Google recently revealed that soft skills are more important than technical skills for people who become leaders in their organization. As a theater enthusiast myself, I would implore all employers to look at those who have theater listed as a major or interest. Here are my top ten reasons why theater people make the best employees.
I've been doing some research on marketing influencers, since I aspire to move into the realm of speaking and writing about about marketing, and something seemed... a bit off.
Let's start with some facts. Women make up the majority of our field.
- 56% of advertising and promotions managers
- 55% of marketing specialists
- 55% of designers.
- 55% of technical writers
And in some other related areas, we have even larger majorities in the "sales and office workers", "media and communication workers", writers, editors, and sales professionals.
And yet, the first page of results from a Google search paint a different landscape. The top ranked article for a search of "marketing influencers", the top ranked article list 4 women in their list of 25 top marketing influencers.
The next article did better, and made it even. 5 women and 5 men listed as marketing influencers to follow in 2018, ranked neatly in pairs. Thank you, female writer!
Marketing Insider Group named 3 women in their top influencer list 2018, our of 25. Forbes did a little better, listing 6 women on their 25 Marketing Influencers.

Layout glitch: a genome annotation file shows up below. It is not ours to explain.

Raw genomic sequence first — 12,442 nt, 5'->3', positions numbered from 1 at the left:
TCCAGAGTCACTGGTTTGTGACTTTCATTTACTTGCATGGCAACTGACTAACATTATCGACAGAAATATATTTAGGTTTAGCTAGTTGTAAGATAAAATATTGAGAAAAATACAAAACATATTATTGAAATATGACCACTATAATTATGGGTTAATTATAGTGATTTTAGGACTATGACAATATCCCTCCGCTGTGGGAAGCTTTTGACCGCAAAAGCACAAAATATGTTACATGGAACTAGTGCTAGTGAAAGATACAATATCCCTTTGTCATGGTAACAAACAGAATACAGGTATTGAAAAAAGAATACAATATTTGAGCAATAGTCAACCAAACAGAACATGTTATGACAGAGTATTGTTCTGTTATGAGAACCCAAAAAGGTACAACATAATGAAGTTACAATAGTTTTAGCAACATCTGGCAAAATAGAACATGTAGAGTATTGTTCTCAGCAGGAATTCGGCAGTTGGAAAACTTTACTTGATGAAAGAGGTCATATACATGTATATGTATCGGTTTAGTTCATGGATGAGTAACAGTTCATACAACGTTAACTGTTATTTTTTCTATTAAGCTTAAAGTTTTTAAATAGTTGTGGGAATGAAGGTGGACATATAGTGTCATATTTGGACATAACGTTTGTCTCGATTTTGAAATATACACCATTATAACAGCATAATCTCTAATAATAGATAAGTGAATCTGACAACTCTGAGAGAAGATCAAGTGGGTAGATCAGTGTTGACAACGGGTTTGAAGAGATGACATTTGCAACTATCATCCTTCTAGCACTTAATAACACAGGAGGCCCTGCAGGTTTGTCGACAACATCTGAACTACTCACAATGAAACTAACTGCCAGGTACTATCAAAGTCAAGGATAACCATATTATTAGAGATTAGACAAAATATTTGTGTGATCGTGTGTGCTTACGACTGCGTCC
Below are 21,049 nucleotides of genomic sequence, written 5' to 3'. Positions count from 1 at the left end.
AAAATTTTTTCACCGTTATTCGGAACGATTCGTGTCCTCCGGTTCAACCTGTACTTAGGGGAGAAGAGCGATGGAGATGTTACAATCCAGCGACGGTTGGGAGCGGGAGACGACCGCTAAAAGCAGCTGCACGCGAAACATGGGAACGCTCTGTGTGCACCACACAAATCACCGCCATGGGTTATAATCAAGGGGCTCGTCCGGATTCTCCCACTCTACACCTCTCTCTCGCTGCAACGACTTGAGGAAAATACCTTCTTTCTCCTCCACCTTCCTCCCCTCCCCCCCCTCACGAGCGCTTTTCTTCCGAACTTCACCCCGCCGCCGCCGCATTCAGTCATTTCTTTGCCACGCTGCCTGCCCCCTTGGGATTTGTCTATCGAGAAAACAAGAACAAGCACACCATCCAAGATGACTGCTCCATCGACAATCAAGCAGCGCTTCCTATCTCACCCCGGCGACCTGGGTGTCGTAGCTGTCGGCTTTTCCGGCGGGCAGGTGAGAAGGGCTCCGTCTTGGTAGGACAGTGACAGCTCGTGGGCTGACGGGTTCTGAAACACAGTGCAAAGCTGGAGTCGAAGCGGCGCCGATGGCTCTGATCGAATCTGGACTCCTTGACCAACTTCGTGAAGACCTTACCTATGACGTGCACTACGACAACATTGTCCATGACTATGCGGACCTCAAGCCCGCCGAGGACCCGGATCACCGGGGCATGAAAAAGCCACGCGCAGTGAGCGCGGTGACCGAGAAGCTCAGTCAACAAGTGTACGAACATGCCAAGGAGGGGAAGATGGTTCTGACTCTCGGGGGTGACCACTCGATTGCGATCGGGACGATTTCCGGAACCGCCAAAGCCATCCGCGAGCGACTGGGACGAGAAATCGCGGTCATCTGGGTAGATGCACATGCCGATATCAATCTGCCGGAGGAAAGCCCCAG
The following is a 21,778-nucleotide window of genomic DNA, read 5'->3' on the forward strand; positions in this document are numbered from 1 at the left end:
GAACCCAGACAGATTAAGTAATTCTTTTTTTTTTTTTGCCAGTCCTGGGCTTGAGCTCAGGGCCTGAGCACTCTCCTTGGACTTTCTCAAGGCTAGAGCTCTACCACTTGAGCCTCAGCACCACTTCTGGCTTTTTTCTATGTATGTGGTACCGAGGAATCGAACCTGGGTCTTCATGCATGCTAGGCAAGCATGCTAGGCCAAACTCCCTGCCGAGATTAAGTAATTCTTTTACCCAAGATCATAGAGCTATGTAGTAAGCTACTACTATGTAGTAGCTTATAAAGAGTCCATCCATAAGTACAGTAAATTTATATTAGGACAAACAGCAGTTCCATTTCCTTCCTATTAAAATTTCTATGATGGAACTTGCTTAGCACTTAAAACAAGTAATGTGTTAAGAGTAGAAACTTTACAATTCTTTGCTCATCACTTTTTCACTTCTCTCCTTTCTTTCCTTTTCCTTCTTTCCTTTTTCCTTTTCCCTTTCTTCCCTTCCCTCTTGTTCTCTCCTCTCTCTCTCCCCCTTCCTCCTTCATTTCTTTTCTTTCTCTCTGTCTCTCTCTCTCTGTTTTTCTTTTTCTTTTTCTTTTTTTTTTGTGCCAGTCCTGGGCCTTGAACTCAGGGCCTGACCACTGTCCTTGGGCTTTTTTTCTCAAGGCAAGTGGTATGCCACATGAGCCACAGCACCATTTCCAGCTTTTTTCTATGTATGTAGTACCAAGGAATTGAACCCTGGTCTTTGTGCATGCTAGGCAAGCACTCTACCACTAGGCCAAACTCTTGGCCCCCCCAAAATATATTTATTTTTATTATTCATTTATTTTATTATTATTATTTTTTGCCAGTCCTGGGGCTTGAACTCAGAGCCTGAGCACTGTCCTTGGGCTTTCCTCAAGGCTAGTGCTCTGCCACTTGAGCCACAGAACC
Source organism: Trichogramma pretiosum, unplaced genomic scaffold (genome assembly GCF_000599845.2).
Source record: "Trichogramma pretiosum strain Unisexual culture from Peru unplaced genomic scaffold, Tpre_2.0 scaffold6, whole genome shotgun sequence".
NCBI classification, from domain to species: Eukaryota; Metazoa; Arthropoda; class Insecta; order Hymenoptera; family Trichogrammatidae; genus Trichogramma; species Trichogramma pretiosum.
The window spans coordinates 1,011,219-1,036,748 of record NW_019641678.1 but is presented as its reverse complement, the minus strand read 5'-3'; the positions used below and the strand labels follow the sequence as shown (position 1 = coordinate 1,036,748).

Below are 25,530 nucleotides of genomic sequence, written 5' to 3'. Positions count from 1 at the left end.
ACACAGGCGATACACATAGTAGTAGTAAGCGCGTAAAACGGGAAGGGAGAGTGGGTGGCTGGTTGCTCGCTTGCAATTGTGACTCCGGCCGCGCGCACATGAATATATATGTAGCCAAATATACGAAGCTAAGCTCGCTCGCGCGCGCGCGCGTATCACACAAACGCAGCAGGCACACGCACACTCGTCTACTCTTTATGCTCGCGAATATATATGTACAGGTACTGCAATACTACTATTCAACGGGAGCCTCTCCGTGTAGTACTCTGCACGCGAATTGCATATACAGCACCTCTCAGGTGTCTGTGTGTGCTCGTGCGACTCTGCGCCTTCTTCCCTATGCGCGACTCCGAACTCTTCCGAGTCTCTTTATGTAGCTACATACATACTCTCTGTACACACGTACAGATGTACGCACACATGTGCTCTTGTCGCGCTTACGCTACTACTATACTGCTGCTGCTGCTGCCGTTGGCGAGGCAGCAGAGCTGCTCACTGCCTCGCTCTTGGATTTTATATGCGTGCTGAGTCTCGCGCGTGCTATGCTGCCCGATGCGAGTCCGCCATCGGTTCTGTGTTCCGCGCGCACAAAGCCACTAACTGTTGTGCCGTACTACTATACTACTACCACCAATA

You get the idea.
Where are the women? Where are the people of color?
Then I scrolled down the list of occupations I mentioned above. Once the word "management" kicks, women drop to 45%. Chief Executives? 27%. Only 35% of businesses are women owned.
Where are we? Are we not taking the credit? Are we spending time on everyone else instead of our personal brands while our male counterparts spend hours a day on top of their jobs creating content and giving interviews? Is it us? Or are we being buried?
It reminds me of a recent exchange I had with my boss about the head of marketing at another company similar to ours that I had visited. "I love Erin, she's so smart." I said. "Yes, she certainly has her opinions" was the reply. Would he have said that about a man?
I have no answers. Only dismay.
If anything, this has only fueled my fire to create a strong website with real talk marketing. How do I get better? How do I help female voices stand out more? How is this still a THING?
One woman stood out among the sea of men (there are others, of course, many others!). Ann Handley made almost everyone's list, and one minute on her website will tell you why. She is a bestselling author, an energetic speaker, and immediately has a warmth and charm about her that you would expect from an actress or art teacher. But she also knows her stuff. I am so excited to find a virtual mentor to look up to. We even have similar color schemes (was not intentional, I swear!).
Follow Ann. That's one thing we can do for women today.
But that's not all. It's important that we also highlight the voice of people of color and make marketing more diverse. Other than Neil Patel, the influencer lists I looked up were so very, very white. There are few mentioned, but no headshots or nice writeups to really help them stand out. Let's change that.